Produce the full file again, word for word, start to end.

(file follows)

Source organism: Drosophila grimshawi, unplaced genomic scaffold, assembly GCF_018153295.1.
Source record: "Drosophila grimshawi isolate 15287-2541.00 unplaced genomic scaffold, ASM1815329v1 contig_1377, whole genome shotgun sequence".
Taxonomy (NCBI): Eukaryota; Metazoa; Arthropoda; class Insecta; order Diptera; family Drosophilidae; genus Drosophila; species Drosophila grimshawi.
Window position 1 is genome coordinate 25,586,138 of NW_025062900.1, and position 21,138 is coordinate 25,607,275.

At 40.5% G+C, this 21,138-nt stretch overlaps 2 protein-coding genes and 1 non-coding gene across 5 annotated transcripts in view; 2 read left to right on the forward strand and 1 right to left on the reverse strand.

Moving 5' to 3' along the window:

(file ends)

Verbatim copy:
Source organism: Drosophila grimshawi, unplaced genomic scaffold, assembly GCF_018153295.1.
Source record: "Drosophila grimshawi isolate 15287-2541.00 unplaced genomic scaffold, ASM1815329v1 contig_1377, whole genome shotgun sequence".
Taxonomy (NCBI): Eukaryota; Metazoa; Arthropoda; class Insecta; order Diptera; family Drosophilidae; genus Drosophila; species Drosophila grimshawi.
Window position 1 is genome coordinate 25,586,138 of NW_025062900.1, and position 21,138 is coordinate 25,607,275.

At 40.5% G+C, this 21,138-nt stretch overlaps 2 protein-coding genes and 1 non-coding gene across 5 annotated transcripts in view; 2 read left to right on the forward strand and 1 right to left on the reverse strand.

Moving 5' to 3' along the window: